Following the technical screening, we shortlisted three alternate route options, and three existing route option packages (each consisting of multiple segments). The existing route options packages were based on three different approaches to improve the existing highway.

Alternate route options:

  • AR-A – Westerly & High Elevation Route
  • AR-B – Central & High Elevation Route
  • AR-C – Lower Elevation Route

Existing route options packages:

  • ER-A – Maintain at-grade intersections
  • ER-B – Create grade separation with larger bypasses
  • ER-C – Creating additional grade separation with a larger bypass

Each of these short-listed options were then put through a Multiple Account Evaluation process.

Multiple Account Evaluation

A Multiple Account Evaluation (MAE) is a process used to identify key impacts and trade-offs when making large-scale infrastructure decisions. For this project, the MAE assessed each alternate and existing route option on four key accounts and their associated criteria:

  • Customer service: which considers estimated traffic volumes, safety, effects on travel times, and accommodation for pedestrians and cyclists
  • Socio-community: which considers property, visual, noise, community impacts, and consistency with community plans where feasible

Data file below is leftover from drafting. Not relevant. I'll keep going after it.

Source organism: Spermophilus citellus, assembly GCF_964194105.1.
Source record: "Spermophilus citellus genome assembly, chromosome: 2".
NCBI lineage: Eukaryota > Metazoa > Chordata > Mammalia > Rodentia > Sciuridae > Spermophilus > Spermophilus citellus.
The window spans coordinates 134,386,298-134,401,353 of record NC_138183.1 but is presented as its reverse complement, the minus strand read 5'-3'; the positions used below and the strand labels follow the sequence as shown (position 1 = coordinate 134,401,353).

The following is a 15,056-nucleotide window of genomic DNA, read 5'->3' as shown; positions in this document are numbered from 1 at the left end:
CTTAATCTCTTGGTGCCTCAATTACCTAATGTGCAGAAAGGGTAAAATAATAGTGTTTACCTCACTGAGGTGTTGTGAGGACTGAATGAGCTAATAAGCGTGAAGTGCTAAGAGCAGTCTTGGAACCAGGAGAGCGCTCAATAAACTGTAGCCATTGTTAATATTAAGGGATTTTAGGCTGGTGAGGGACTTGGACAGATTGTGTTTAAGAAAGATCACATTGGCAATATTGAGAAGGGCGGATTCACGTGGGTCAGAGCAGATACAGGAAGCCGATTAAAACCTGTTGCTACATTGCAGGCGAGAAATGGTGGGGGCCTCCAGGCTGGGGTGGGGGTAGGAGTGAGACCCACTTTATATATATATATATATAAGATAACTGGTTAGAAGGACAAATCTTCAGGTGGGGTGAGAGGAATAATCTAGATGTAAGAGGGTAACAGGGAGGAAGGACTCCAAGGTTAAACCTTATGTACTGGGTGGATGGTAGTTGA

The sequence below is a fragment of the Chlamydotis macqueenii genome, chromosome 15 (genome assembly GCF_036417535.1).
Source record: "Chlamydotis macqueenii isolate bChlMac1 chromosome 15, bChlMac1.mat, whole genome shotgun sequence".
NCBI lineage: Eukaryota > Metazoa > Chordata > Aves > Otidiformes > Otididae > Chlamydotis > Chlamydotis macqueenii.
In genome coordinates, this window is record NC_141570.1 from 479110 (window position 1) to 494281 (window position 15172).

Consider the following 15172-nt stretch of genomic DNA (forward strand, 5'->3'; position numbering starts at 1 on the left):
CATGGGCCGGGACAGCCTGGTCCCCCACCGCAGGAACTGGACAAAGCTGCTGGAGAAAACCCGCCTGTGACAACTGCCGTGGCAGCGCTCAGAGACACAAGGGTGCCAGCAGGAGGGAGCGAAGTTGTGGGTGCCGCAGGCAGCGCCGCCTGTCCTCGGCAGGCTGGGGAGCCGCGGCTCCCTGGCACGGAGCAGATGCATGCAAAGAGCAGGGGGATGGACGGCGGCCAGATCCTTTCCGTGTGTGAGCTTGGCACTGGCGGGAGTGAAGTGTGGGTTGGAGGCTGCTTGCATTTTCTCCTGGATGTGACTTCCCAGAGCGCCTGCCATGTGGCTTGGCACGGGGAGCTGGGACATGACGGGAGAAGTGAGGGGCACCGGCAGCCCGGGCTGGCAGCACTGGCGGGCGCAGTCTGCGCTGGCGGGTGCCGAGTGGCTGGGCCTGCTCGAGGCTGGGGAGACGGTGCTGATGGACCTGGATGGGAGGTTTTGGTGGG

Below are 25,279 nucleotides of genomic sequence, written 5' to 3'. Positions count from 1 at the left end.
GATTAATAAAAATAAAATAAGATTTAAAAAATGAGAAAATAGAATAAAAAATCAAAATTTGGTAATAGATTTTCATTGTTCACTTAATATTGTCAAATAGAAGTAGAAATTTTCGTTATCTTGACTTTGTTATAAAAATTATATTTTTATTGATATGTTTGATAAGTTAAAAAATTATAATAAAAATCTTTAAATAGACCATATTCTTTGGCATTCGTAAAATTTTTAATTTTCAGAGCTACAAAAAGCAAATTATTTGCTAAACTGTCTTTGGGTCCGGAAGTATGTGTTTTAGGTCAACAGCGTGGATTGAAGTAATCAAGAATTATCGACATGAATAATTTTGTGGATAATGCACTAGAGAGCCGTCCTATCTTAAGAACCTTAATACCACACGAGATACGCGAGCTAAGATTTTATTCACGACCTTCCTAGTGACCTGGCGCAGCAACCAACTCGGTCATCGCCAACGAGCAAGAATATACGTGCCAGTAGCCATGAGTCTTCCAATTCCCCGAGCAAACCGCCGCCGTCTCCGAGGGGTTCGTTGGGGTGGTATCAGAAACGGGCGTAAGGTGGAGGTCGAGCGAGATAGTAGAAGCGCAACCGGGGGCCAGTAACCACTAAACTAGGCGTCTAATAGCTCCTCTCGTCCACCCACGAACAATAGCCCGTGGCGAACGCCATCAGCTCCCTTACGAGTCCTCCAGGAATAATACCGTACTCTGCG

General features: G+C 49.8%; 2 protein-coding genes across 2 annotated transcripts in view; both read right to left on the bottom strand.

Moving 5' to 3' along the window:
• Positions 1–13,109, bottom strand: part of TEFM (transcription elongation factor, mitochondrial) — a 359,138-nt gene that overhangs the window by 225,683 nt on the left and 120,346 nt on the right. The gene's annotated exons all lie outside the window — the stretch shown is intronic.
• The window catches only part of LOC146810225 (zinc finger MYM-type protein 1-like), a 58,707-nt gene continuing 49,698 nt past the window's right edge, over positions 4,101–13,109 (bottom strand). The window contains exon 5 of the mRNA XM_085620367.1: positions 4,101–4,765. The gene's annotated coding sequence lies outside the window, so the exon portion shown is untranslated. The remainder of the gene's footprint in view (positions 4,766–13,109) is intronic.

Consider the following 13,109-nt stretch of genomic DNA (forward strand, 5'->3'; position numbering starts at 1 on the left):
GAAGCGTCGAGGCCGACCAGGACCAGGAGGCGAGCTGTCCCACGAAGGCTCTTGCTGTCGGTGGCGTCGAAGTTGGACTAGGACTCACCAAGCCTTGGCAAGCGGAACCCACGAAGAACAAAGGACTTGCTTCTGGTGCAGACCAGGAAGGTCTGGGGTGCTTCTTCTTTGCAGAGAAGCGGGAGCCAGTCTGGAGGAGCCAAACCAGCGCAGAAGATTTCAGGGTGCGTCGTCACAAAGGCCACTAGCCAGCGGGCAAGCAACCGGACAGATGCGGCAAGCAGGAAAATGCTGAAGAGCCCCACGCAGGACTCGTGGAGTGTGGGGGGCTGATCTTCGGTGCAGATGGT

• Environmental: which considers land and aquatic impacts, archaeological or historical impacts, and the impacts of greenhouse gas emissions
  • Financial: which considers capital costs, maintenance and rehabilitation costs, and property costs

Review the Phase I Screening Guide, a summary of the technical and MAE screening results.

The following graphics summarize the technical screening and MAE process as it was applied to the initial five alternate and initial 15 existing routes options.

Preferred alternate route evaluation.

Existing Route Evaluation Process


Preferred Options

Based on technical screening and the MAE, we identified:

  • AR-C (Lower Elevation Route) as the preferred alternate route option
  • ER-A (Maintain At-Grade Intersections) as the preferred existing route option package

To refine the preferred options and ensure they reflected the needs and considerations of Peachland, in spring 2019, the project team engaged with

  • the project’s community liaison
  • technical advisory committees
  • District of Peachland Council
  • Penticton Indian Band

Based on feedback from community representatives we re-introduced AR-4 as a preferred alternate route option for further consideration.

AR-4 was initially removed from consideration based on technical screening findings. It was one of the original alternate route options presented to communities in 2016. It is similar to AR-C, the Lower Elevation Route, except along the southern portion of the alignment where it extends further west into the Deep Creek valley before reconnecting with the existing highway.

Alternate route options:  

   Existing route options packages:


Phase I of the study has also confirmed that the two-lane section of the corridor will not reach capacity until 2040. We will continue to monitor traffic volumes, travel patterns and safety on Highway 97 through Peachland. The study will be reviewed when the time comes to start planning for a four-lane corridor.